It’s a recipe with just 4 ingredients, yet pavlovas cause some of the biggest palavers in baking! This delicious confection of marshmallow-soft meringues, cream and fruit is always a showstopper but can cause some problems. From cracks to low heights, it doesn’t take much for your dessert to be a flop. This week, I’m sharing with you my top tips for the perfect pavlova. Let’s get started…
The un-dirty dozen
In general, I’d say that clean equipment is vital for any bake. But when it comes to pavlovas, it could be the difference between perfection and a disaster. With egg whites, the tiniest bit of grease will mean that your pavlova won’t rise and ultimately will be a flop. Wash your bowls with soapy water before you begin. It’ll certainly pay off!
Cool hand yolk
With your eggs, make sure that you’re playing it cool. You’ll need to separate them straight out of the fridge, ensuring they keep at a cold temperature. This means that the egg whites and yolks will hold their shape better, making them easier to separate. For the perfect pavlova, your eggs should be completely separated. Any hint of yolk will stop your whites from whipping to their full potential.
In the heat of the white
The key to a great pavlova is patience. Once you’ve separated your cold eggs, leave them on your bench to come to room temperature before you start whipping. The closer your eggs are to room temperature, the better the whites will whip up. Remember – a good whip is key to getting air into your pavlova. If you want good height and a great texture, this step is vital. Sit back and relax, time is key to your success.
Don’t be tempted to rush at the sugar stage. First, start by using caster sugar, as this will dissolve easier than regular white sugar. By doing this, you’ll give yourself a smoother and less grainy finish, which is what you’re aiming for.
Adding the sugar to the whites should be a slow process. After you’ve finished beating your egg whites, keep the beaters running. Then you should be adding the caster sugar 1 tablespoon at a time. Beat this mixture until it is thick and glossy. If you can form stiff peaks, you’re on to a winner!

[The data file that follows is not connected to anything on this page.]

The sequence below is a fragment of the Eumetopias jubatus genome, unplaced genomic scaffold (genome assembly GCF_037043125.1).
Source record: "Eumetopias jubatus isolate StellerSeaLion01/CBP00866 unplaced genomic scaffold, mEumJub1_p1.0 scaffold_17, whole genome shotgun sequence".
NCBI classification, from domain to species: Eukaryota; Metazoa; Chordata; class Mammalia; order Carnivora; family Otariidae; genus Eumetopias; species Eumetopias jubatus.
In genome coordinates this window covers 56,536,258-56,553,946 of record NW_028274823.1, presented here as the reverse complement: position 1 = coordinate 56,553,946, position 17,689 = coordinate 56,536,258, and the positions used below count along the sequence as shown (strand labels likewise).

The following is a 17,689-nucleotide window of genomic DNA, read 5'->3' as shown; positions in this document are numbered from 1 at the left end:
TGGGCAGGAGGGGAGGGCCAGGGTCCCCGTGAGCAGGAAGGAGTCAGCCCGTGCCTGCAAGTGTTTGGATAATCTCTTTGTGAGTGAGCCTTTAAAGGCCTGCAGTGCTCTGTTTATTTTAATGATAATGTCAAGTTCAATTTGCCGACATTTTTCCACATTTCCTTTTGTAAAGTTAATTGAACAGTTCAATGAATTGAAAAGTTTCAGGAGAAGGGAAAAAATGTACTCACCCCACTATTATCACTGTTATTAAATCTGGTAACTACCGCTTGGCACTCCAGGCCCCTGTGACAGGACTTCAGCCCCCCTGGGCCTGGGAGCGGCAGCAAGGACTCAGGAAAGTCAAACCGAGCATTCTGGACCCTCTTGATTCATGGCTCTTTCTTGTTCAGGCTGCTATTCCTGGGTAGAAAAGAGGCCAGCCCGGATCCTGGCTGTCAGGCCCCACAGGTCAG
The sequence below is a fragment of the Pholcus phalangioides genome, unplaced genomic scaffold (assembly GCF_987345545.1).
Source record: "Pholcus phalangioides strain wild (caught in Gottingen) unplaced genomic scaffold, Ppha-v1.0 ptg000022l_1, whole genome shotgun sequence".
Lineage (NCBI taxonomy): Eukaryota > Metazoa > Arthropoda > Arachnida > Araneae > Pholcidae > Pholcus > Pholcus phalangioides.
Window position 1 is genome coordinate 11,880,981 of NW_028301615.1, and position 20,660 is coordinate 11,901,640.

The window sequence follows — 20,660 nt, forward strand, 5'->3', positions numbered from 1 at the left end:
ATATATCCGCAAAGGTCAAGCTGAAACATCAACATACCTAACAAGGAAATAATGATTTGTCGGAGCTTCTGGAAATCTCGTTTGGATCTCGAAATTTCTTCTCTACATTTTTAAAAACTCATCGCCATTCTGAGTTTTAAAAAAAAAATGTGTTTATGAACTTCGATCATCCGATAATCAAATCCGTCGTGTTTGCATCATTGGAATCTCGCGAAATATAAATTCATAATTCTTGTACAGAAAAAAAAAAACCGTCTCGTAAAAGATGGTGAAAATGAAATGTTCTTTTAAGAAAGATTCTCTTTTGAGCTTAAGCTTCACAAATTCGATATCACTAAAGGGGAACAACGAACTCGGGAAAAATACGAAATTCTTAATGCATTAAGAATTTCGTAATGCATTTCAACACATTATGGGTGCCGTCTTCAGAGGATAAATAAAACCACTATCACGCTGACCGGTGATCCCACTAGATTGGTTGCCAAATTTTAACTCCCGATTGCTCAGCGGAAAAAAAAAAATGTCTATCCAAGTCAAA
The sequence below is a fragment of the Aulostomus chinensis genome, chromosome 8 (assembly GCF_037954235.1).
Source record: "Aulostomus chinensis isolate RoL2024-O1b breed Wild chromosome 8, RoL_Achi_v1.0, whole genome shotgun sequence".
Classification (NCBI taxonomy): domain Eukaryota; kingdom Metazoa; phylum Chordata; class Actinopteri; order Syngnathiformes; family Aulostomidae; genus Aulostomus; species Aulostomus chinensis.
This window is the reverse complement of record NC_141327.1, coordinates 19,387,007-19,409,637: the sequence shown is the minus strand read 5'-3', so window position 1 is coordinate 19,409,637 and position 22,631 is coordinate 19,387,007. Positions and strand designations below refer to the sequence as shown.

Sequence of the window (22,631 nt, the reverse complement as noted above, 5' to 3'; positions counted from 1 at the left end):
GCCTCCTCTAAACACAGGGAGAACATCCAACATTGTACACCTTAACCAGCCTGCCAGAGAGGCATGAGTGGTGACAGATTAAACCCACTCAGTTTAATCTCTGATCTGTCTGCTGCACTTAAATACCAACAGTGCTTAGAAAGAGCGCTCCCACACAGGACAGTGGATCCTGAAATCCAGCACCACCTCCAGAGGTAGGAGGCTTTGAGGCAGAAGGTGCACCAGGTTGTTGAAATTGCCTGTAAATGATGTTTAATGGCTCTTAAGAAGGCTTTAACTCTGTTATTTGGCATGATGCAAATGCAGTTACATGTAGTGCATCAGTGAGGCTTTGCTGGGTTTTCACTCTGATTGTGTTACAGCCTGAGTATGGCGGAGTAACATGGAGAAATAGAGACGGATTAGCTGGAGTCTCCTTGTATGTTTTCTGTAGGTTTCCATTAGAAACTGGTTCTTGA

In cold hood
Once you’ve baked your pavlova, the time comes again for patience. You wanted to let it cool as slowly as possible. So, keep it in the oven to provide a warm hood, but leave the oven door slightly ajar to let n cooler air. Doing this will mean that the temperature drops gradually. Any sharp drops to a colder climate could see your pavlova crack or even drop in height. Say no to these imperfections and let it cool gradually.
Far from the maddening cloud
Humidity is the enemy of your pavlova. The moisture in the air can really put a dampener on your meringue, so avoid making this dessert on a rainy day – if you can! As well as natural causes of humidity, there are several other steps you can take to rid your kitchen of troubling steam. Don’t use any boiling pots while baking pavlova or use the dishwasher.
With these tips, you can bake the perfect pavlova. You’ll find that your egg whites are well-behaved and your pavlova is lofty – the key is patience. And if everything goes wrong, there’s always Eton Mess!